InteractiveFly: GeneBrief

myopic: Biological Overview | References


Gene name - myopic

Synonyms -

Cytological map position - 70F4-70F5

Function - signaling protein

Keywords - Hippo/Warts pathway, regulation of receptor endocytosis, integrin trafficking, controls Yorkie endosomal association and protein levels, tumor suppressor Egfr pathway, Toll pathway - immune reponse, wing, eye

Symbol - mop

FlyBase ID: FBgn0036448

Genetic map position - chr3L:14762441-14769229

Classification - Protein-interacting, N-terminal, Bro1-like domain of mammalian His-Domain type N23 protein tyrosine phosphatase and related domains

Cellular location - cytoplasmic



NCBI links: Precomputed BLAST | EntrezGene

Recent literature
Pradhan-Sundd, T. and Verheyen, E. M. (2015). The Myopic-Ubpy-Hrs nexus enables endosomal recycling of Frizzled. Mol Biol Cell [Epub ahead of print]. PubMed ID: 26224310
Summary:
Endosomal trafficking of signaling proteins plays an essential role in cellular homeostasis. The seven-pass transmembrane protein, Frizzled (Fz) is a critical component of the Wnt signaling. Although Wnt signaling is proposed to be regulated by endosomal trafficking of Fz, the molecular events that enable this regulation are not completely understood. This study shows that the endosomal protein Myopic (Mop) regulates Fz trafficking in the Drosophila wing disk by inhibiting the ubiquitination and degradation of Hrs. Deletion of Mop or Hrs results in endosomal accumulation of Fz and therefore reduced Wnt signaling. The in situ Proximity Ligation Assay revealed a strong association between Mop and Hrs in the Drosophila wing disk. Overexpression of Hrs rescues the trafficking defect caused by mop knockdown. Mop aids in the maintenance of Ubpy which deubiquitinates (and thus stabilizes) Hrs. In the absence of the ubiquitin ligase Cbl, Mop is dispensable. These findings support a previously unknown role for Mop in endosomal trafficking of Fz in Wnt-receiving cells.

Loncle, N., Agromayor, M., Martin-Serrano, J. and Williams, D. W. (2015). An ESCRT module is required for neuron pruning. Sci Rep 5: 8461. PubMed ID: 25676218
Summary:
Neural circuits are refined by both functional and structural changes. Structural remodeling by large-scale pruning occurs where relatively long neuronal branches are cut away from their parent neuron and removed by local degeneration. Until now, the molecular mechanisms executing such branch severing events have remained poorly understood. This study reveal a role for the Endosomal Sorting Complex Required for Transport (ESCRT) machinery during neuronal remodeling. The data show that a specific ESCRT pruning module, including members of the ESCRT-I and ESCRT-III complexes, but not ESCRT-0 or ESCRT-II, are required for the neurite scission event during pruning. Furthermore it was shown that this ESCRT module requires a direct, in vivo, interaction between Shrub/CHMP4B and the accessory protein Myopic/HD-PTP.
Bulgari, D., Jha, A., Deitcher, D. L. and Levitan, E. S. (2018). Myopic (HD-PTP, PTPN23) selectively regulates synaptic neuropeptide release. Proc Natl Acad Sci U S A [Epub ahead of print]. PubMed ID: 29378961
Summary:
Neurotransmission is mediated by synaptic exocytosis of neuropeptide-containing dense-core vesicles (DCVs) and small-molecule transmitter-containing small synaptic vesicles (SSVs). Exocytosis of both vesicle types depends on Ca(2+) and shared secretory proteins. This study shows that increasing or decreasing expression of Myopic (mop, HD-PTP, PTPN23), a Bro1 domain-containing pseudophosphatase implicated in neuronal development and neuropeptide gene expression, increases synaptic neuropeptide stores at the Drosophila neuromuscular junction (NMJ). This occurs without altering DCV content or transport, but synaptic DCV number and age are increased. The effect on synaptic neuropeptide stores is accounted for by inhibition of activity-induced Ca(2+)-dependent neuropeptide release. cAMP-evoked Ca(2+)-independent synaptic neuropeptide release also requires optimal Myopic expression, showing that Myopic affects the DCV secretory machinery shared by cAMP and Ca(2+) pathways. Presynaptic Myopic is abundant at early endosomes, but interaction with the endosomal sorting complex required for transport III (ESCRT III) protein (CHMP4/Shrub) that mediates Myopic's effect on neuron pruning is not required for control of neuropeptide release. Remarkably, in contrast to the effect on DCVs, Myopic does not affect release from SSVs. Therefore, Myopic selectively regulates synaptic DCV exocytosis that mediates peptidergic transmission at the NMJ.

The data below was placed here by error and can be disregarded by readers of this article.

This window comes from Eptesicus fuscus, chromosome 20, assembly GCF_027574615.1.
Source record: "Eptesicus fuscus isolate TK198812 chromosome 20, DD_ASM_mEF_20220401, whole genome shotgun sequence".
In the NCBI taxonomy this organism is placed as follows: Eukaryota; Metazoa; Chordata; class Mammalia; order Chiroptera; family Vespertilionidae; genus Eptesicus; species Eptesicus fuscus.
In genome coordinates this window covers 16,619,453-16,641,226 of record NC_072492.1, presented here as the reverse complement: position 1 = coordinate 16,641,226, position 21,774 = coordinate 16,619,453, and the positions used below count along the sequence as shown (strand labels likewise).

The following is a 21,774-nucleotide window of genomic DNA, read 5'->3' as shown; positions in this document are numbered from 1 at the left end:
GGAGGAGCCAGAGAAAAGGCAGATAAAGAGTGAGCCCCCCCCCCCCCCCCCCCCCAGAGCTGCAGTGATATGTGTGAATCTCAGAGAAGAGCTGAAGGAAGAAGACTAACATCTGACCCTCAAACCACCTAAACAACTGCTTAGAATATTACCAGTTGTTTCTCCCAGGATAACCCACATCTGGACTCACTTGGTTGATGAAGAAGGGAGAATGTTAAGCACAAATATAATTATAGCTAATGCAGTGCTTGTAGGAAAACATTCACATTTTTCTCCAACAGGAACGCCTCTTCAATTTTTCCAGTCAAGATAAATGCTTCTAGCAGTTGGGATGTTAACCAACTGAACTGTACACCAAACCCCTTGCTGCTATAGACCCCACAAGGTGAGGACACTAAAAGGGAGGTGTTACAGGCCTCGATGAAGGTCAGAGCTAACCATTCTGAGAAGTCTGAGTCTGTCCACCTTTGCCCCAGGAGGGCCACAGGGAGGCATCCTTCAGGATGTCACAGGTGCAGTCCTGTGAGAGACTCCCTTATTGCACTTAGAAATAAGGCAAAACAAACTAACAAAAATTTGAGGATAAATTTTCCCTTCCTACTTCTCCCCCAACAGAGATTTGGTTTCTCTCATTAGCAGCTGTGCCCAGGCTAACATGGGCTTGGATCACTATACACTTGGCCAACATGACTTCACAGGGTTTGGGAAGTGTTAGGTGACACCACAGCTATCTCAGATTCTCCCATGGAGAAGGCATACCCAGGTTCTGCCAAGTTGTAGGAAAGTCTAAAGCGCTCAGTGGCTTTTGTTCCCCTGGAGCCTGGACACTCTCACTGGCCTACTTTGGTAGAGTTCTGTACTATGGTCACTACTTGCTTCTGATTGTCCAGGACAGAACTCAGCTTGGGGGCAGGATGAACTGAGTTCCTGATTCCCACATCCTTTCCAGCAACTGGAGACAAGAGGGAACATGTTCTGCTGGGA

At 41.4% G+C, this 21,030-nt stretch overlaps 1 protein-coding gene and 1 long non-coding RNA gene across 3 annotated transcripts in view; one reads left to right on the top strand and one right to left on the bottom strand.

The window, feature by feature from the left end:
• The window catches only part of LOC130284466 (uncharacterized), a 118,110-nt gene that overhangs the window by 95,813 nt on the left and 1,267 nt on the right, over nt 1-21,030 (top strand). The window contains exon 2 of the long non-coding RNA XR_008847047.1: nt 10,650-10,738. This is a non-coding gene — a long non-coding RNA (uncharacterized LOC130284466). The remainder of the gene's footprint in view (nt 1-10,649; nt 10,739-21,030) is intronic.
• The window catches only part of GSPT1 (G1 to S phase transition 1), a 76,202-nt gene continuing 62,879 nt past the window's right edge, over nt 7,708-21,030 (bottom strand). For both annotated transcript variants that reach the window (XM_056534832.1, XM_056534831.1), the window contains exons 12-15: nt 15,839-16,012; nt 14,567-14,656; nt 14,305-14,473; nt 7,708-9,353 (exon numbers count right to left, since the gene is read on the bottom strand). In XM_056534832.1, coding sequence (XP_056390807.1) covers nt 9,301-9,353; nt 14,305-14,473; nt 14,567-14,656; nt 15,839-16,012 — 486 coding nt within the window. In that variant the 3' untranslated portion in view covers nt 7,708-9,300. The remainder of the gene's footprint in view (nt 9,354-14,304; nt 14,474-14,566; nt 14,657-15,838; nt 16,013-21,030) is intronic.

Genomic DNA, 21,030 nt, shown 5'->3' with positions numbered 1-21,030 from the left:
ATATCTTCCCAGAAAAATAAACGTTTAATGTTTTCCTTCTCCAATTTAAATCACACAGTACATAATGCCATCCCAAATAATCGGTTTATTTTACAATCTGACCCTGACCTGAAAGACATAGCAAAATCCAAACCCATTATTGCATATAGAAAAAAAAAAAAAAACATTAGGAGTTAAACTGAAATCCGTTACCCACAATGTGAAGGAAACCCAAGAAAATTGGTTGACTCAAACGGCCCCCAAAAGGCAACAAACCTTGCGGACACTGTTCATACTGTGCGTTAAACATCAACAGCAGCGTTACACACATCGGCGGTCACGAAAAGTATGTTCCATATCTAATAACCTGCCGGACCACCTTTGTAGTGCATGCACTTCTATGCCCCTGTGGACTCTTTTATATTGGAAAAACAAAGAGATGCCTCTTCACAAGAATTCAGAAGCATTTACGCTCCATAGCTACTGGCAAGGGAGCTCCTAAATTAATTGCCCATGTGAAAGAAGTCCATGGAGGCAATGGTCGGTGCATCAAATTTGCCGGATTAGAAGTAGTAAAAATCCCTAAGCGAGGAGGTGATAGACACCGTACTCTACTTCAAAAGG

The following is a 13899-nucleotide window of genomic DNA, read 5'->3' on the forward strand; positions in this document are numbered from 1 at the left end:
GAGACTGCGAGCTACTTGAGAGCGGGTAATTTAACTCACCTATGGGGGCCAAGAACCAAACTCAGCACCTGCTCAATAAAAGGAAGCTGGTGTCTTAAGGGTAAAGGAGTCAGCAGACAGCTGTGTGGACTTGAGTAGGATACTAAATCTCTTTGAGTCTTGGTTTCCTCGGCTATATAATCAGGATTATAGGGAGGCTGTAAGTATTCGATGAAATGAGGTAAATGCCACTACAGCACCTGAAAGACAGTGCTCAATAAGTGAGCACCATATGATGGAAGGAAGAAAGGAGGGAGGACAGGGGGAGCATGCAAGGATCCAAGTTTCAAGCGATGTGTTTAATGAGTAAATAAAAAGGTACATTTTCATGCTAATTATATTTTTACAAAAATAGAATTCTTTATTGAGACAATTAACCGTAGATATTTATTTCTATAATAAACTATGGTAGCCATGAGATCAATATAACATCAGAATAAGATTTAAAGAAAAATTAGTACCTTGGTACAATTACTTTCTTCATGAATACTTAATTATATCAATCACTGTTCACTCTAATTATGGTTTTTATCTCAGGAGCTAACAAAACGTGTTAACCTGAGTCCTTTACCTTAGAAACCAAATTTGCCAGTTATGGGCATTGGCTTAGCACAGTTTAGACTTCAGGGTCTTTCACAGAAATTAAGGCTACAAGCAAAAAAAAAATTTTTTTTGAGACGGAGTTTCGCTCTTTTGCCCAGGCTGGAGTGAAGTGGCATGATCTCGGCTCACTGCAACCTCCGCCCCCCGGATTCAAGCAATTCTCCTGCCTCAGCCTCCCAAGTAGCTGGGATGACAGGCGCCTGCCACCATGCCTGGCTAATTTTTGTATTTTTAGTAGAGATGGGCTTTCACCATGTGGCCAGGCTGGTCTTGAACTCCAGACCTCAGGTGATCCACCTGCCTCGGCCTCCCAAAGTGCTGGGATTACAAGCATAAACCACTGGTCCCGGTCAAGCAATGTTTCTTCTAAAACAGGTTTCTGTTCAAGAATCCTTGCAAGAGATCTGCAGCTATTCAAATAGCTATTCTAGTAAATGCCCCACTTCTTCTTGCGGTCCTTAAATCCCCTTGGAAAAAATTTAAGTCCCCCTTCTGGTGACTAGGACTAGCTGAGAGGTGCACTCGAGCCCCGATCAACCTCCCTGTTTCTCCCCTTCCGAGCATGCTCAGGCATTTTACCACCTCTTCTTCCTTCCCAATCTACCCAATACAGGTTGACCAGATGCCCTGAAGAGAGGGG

BIOLOGICAL OVERVIEW

Protein tyrosine phosphatases (PTPs) are a group of tightly regulated enzymes that coordinate with protein tyrosine kinases to control protein phosphorylation during various cellular processes. Using genetic analysis in Drosophila non-transmembrane PTPs, one role was identified that Myopic (Mop), the Drosophila homolog of the human His domain phosphotyrosine phosphatase (HDPTP), plays in cell adhesion. Depletion of Mop results in aberrant integrin distribution and border cell dissociation during Drosophila oogenesis. Interestingly, Mop phosphatase activity is not required for its role in maintaining border cell cluster integrity. Rab4 GTPase was further identified as a Mop interactor in a yeast two-hybrid screen. Expression of the Rab4 dominant-negative mutant leads to border cell dissociation and suppression of Mop-induced wing-blade adhesion defects, suggesting a critical role of Rab4 in Mop-mediated signaling. In mammals, it has been shown that Rab4-dependent recycling of integrins is necessary for cell adhesion and migration. This study found that human HDPTP regulates the spatial distribution of Rab4 and integrin trafficking. Depletion of HDPTP resulted in actin reorganization and increased cell motility. Together, these findings suggest an evolutionarily conserved function of HDPTP-Rab4 in the regulation of endocytic trafficking, cell adhesion and migration (Chen, 2012).